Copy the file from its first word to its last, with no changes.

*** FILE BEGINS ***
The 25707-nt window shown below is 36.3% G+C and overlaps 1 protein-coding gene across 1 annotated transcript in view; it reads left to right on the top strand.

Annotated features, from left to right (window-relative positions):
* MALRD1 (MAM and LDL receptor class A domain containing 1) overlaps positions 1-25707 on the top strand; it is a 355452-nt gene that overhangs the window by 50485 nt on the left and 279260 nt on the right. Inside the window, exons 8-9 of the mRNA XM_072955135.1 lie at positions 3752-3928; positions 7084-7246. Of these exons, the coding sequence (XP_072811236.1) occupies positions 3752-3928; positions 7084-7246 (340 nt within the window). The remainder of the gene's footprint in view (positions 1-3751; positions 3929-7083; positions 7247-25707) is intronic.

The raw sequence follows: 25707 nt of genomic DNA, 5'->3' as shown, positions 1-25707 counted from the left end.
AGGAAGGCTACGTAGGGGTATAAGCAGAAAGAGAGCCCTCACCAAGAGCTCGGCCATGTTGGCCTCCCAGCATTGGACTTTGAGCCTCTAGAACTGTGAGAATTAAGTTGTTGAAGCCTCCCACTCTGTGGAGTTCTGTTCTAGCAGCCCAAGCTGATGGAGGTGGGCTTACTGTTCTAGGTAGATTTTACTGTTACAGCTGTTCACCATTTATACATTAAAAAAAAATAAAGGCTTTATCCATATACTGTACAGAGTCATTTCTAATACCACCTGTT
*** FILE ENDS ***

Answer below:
The 25707-nt window shown below is 36.3% G+C and overlaps 1 protein-coding gene across 1 annotated transcript in view; it reads left to right on the top strand.

Annotated features, from left to right (window-relative positions):
* MALRD1 (MAM and LDL receptor class A domain containing 1) overlaps positions 1-25707 on the top strand; it is a 355452-nt gene that overhangs the window by 50485 nt on the left and 279260 nt on the right. Inside the window, exons 8-9 of the mRNA XM_072955135.1 lie at positions 3752-3928; positions 7084-7246. Of these exons, the coding sequence (XP_072811236.1) occupies positions 3752-3928; positions 7084-7246 (340 nt within the window). The remainder of the gene's footprint in view (positions 1-3751; positions 3929-7083; positions 7247-25707) is intronic.

The raw sequence follows: 25707 nt of genomic DNA, 5'->3' as shown, positions 1-25707 counted from the left end.
AGGAAGGCTACGTAGGGGTATAAGCAGAAAGAGAGCCCTCACCAAGAGCTCGGCCATGTTGGCCTCCCAGCATTGGACTTTGAGCCTCTAGAACTGTGAGAATTAAGTTGTTGAAGCCTCCCACTCTGTGGAGTTCTGTTCTAGCAGCCCAAGCTGATGGAGGTGGGCTTACTGTTCTAGGTAGATTTTACTGTTACAGCTGTTCACCATTTATACATTAAAAAAAAATAAAGGCTTTATCCATATACTGTACAGAGTCATTTCTAATACCACCTGTT